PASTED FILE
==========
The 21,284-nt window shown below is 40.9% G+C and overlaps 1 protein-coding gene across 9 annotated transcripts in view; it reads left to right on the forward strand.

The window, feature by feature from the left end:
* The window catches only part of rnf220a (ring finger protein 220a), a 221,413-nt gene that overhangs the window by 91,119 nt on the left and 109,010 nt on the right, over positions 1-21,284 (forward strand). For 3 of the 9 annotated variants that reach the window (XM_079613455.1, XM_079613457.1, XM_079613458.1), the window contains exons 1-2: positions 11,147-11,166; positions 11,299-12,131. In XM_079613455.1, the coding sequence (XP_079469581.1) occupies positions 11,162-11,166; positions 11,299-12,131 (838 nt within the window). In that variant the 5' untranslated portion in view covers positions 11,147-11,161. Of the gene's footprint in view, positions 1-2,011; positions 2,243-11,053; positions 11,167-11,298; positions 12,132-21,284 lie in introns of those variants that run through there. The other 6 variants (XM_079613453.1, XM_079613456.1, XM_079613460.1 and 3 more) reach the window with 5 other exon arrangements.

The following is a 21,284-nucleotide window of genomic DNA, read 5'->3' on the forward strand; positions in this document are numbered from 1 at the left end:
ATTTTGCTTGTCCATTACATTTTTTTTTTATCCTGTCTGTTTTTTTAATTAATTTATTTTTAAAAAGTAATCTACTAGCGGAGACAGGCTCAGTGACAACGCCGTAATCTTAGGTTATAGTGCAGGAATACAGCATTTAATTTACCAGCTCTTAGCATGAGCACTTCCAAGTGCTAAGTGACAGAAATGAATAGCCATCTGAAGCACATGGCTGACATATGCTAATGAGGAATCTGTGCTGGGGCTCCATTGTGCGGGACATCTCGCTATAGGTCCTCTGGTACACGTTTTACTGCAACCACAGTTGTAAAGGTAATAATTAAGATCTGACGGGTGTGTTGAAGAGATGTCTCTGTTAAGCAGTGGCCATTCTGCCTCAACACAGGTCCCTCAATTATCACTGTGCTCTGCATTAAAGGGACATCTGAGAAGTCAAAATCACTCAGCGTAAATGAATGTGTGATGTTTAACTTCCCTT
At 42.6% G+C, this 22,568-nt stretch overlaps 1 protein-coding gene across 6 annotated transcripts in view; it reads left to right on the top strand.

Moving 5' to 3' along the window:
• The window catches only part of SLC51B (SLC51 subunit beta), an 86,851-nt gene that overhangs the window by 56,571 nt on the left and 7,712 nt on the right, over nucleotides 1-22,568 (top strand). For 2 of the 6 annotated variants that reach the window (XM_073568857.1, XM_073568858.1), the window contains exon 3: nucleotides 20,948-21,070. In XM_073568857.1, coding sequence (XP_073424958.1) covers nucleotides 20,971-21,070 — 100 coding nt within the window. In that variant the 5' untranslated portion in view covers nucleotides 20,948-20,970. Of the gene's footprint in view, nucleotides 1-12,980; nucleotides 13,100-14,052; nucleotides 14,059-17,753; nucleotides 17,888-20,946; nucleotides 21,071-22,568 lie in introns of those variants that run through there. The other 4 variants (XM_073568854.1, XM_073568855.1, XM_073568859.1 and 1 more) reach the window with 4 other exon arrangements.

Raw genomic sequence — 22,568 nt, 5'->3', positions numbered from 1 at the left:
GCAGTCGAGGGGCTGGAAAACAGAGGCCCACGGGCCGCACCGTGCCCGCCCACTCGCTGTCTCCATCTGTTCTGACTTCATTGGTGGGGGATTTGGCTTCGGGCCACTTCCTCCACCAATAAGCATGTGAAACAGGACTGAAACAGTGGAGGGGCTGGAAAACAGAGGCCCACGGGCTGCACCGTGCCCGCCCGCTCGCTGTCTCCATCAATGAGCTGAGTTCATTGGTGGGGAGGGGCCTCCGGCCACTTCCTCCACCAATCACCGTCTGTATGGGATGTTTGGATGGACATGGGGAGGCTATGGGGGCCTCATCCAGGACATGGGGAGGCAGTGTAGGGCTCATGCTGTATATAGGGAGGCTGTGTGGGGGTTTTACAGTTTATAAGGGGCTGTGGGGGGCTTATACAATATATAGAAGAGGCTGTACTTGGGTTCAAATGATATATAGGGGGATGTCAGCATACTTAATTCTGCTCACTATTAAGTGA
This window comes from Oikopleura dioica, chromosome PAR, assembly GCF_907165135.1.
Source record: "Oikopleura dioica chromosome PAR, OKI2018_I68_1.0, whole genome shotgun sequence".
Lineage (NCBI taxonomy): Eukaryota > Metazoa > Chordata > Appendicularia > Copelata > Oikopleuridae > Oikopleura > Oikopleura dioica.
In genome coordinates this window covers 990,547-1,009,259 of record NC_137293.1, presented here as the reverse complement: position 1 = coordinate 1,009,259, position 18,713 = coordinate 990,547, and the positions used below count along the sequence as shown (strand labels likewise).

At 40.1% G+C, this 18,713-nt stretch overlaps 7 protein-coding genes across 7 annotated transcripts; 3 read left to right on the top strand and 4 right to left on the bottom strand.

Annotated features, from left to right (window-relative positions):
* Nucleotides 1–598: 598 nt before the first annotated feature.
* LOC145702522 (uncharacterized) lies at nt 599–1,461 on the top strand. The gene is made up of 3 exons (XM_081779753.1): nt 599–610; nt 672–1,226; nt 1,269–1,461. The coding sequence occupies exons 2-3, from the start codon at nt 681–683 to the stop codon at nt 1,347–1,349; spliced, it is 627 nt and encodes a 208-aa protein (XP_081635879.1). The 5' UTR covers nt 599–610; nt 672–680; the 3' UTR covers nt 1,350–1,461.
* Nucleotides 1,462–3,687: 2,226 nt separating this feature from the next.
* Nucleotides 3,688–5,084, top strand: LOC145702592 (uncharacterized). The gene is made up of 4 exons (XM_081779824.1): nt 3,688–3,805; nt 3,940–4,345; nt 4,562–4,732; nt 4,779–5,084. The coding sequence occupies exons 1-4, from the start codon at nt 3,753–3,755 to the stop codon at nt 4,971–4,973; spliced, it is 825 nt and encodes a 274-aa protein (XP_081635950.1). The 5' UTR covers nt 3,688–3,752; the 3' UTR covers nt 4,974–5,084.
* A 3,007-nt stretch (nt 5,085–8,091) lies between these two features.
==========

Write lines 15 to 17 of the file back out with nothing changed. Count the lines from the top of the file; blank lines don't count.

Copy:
At 40.1% G+C, this 18,713-nt stretch overlaps 7 protein-coding genes across 7 annotated transcripts; 3 read left to right on the top strand and 4 right to left on the bottom strand.

Annotated features, from left to right (window-relative positions):
* Nucleotides 1–598: 598 nt before the first annotated feature.